© 2024 WNIJ and WNIU
Northern Public Radio
801 N 1st St.
DeKalb, IL 60115
Northern Public Radio
Play Live Radio
Next Up:
0:00 0:00
Available On Air Stations

The Sound of Science - 'African American Innovators'

African American Innovators

NIU STEAM explores which African American inventors help us live our daily lives easier.

Jasmine: Hi, I'm Jasmine.

Chrissy: And I'm Chrissy.

Jasmine: We're from NIU STEAM and...

Chrissy: This is the Sound of Science on WNIJ.

Chrissy: Continuing in our celebration of Black History Month, we are looking today at the contributions that African American scientists and inventors have made to vitally impact the technology and improvements that we see in our everyday life.

Jasmine: Lewis Howard Latimer was a US inventor and patent draftsman of the early 20th century. As a 17 year old custodian and assistant at a patent law firm, taught himself how to use various drafting tools and was hired by Alexander Graham Bell to draw up the patent for the first telephone. Latimer went to work for the US ELECTRIC COMPANY, a rival of Thomas Edison. Though Edison is credited with the discovery of the lightbulb, it was Latimer that modified the carbon filaments inside the bulb. Without these modifications, lightbulbs were inefficient and not practical for everyday use. Latimer is also responsible for inventing what would eventually lead to the modern air conditioner and pursued a patent for a safety elevator that would prevent people from falling out of the elevator and into the elevator shaft.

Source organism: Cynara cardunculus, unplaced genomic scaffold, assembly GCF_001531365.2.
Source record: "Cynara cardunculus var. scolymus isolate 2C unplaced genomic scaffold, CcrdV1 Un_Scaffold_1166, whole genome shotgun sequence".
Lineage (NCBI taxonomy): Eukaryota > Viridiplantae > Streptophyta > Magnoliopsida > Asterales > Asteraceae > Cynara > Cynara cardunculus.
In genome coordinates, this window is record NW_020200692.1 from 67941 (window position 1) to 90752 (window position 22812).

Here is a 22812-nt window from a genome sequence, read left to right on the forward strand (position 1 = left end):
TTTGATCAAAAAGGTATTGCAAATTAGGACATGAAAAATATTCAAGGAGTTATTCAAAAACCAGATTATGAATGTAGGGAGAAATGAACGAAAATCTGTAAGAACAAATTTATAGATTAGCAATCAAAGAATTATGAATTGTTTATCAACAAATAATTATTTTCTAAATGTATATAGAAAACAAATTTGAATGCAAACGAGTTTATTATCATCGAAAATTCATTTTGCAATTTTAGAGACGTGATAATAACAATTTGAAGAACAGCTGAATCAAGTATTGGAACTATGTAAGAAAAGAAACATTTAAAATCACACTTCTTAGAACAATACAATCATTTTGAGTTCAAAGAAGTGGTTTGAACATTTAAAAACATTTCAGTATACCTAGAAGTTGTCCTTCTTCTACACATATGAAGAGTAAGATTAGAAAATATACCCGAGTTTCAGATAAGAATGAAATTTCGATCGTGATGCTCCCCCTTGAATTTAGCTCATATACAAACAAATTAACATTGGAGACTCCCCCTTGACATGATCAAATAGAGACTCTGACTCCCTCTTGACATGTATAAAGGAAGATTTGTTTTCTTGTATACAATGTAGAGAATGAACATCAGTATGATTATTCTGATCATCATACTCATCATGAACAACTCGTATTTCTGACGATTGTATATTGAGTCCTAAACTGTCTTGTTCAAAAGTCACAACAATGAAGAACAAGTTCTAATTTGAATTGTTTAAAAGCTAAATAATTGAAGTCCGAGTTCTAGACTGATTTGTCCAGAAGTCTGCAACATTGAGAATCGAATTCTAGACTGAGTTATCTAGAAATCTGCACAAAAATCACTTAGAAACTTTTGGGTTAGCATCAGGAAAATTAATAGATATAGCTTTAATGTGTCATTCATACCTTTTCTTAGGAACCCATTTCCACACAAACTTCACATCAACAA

Chrissy: Garret Morgan was an American inventor, businessman, and community activist during the late 1800's/early 1900's. Morgan has made a strong mark on safety and has saved countless lives as a result. In 1913, he opened the National Safety Device Company and patented a smoke hood that would later be used as the precursor to World War I gas masks worn by soldiers. His most notable contribution is the three light traffic signals we use today. After witnessing a horrible car accident at an intersection that only used red and green lights, Morgan felt there should be more of a warning system in place so that motorists knew when the light was about to change.

Jasmine: You have been listening to the Sound of Science on WNIJ, where you learn something new every day.

Related Stories